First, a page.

Basal Body-Temperature Monitoring
Basal body temperature is the temperature of your body at rest. If you monitor your basal body temperature, which varies in response to the hormonal fluctuations of the menstrual cycle, you can estimate the timing of ovulation each month. Your body temperature rises by a small amount (0.5 to 1.0 degree Fahrenheit) at the time of ovulation, and then stays elevated for several days, due to the rise in the level of the hormone progesterone. By abstaining from intercourse for several days surrounding the time of ovulation, you can dramatically decrease your risk of pregnancy.
To monitor your basal body temperature, take your temperature every morning as soon as you wake up. To get an accurate recording, your temperature should be taken at the same time every morning, before any activity, and before rinsing your mouth, washing your face or drinking any liquid. Record the first day of your period as day 1 when you track your temperature.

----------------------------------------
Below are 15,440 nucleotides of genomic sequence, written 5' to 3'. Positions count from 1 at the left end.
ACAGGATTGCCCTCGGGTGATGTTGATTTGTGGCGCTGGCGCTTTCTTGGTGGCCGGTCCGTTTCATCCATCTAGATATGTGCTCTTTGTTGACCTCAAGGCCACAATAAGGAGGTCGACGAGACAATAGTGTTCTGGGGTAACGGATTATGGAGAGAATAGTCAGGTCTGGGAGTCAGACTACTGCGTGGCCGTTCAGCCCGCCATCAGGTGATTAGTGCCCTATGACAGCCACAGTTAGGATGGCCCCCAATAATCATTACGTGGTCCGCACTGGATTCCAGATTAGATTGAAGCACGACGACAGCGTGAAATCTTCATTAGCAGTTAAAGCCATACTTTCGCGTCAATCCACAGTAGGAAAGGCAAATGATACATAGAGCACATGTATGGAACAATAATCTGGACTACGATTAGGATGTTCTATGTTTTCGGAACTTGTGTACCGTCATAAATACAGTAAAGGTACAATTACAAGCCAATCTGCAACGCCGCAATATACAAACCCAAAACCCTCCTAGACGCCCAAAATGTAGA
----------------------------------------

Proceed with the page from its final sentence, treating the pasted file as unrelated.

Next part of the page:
By recording your daily temperature in the form of a graph, you will see your temperature rise. You should record basal body temperature for a few menstrual cycles before relying on this method for birth control, so that you can more accurately determine when ovulation begins. Look for a temperature increase lasting at least three days, as this most likely indicates ovulation.
Practicing this method is relatively simple and requires a basal body thermometer, paper, a pen, time and attention. If you use a basal body thermometer, which typically marks the units from 96 to 100 degrees with markings for each one-tenth of a degree, rather than an ordinary thermometer, it will be easier for you to distinguish the minor temperature fluctuations associated with ovulation. A basal thermometer costs between $10 and $12 and is available at local drug stores.
Because it is difficult to determine the exact day of ovulation, this method is more successful when you don't have sex from the day your period ends until after the third day AFTER the rise in temperature.